However, there are a number of similarities between the two, which is why I decided to reread Shilts’ book.

Federal government fails to act

Both AIDS and COVIC-19 arrived during a period of fiscally conservative government. The Reagan administration arrived in 1981 with the philosophy that government was the problem and cutting the size of government was the solution. The budgets of the Center for Disease Control and other agencies devoted to the health and welfare of the general public were drastically slashed. Nothing was left to fight a mysterious, new disease that was first known as gay cancer and continued to be renamed until AIDS became the consensus designation. Even as medical researchers, members of Congress, and gay activists pleaded for more money and resources, the Reagan White House refused to budge. Any non military government spending was government waste, as far as they were concerned.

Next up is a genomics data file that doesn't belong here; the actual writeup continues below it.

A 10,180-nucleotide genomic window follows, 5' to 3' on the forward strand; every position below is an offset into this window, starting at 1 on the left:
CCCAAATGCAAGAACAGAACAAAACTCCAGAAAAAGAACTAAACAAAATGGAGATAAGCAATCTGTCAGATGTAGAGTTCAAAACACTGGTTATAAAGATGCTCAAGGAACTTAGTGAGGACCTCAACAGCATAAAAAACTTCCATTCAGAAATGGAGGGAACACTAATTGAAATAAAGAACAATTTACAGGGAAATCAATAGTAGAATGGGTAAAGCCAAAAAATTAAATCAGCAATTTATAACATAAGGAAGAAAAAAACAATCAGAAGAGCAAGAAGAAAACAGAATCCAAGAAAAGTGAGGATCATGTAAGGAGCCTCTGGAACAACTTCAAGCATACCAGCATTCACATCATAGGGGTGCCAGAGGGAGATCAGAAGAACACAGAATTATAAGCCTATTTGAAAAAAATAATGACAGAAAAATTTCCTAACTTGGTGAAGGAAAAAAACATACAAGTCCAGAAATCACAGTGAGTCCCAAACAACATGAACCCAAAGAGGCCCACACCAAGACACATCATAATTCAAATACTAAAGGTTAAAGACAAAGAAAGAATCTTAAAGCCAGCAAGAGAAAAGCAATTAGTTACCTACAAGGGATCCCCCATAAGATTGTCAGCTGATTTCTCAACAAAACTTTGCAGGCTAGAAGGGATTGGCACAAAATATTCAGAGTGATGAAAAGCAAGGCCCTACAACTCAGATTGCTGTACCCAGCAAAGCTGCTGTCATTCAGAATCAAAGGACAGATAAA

That small government philosophy is again at the center of the Trump administration, which has measured its success on the number of government regulations it has ripped up, especially those designed to protect our environment. Beyond the budget and regulation cutting, government failure has taken on a new dimension with the entry of Donald Trump into the White House. From the first day of his administration, Trump has proven himself to be completely unfit for the job of President. He entered the office with no previous experience in government. He boasted his ability to lead was based on his business experience, even though his failures in business are clearly documented, such as in Trump Nation by Timothy O’Brien. He has shown little interest in learning how government works and even asserted that Article II of the Constitution gives him the power to do anything he wants. Thanks to a complicit Republican controlled Senate, he has escaped removal by impeachment. Trump has operated like an organized crime boss, motivated only by self interest. His closest family members are now in charge of the White House, even though they are as inexperienced as he is. Turmoil and confusion have reigned with high staff turnovers and many positions being held by “acting” administrators. He is obsessed with undoing everything his predecessor Barack Obama has accomplished, starting with the Affordable Care Act that has provided medical insurance to millions of previously uninsured Americans. During the transition between the outgoing and incoming administrations, a training exercise involved how to respond to a global pandemic. Two thirds of the Trump team involved in that exercise have since left the administration. In addition, the Obama administration created a handbook on how to respond to a pandemic. That handbook has sat on the shelf, unread, since Trump took office. Trump fired Obama’s pandemic response team and later denied it, even though he is recorded on video admitting to the firing. He said he was doing it to save money. Even as the virus was spreading into the United States in February, Trump was calling it a hoax, just as he has called global warming a hoax. He would later deny saying that, even though that too is documented on video. He contradicts the advice of medical experts, bringing even more confusion and doubt among the public. Without a consistent and truthful message, Trump is only making the situation worse.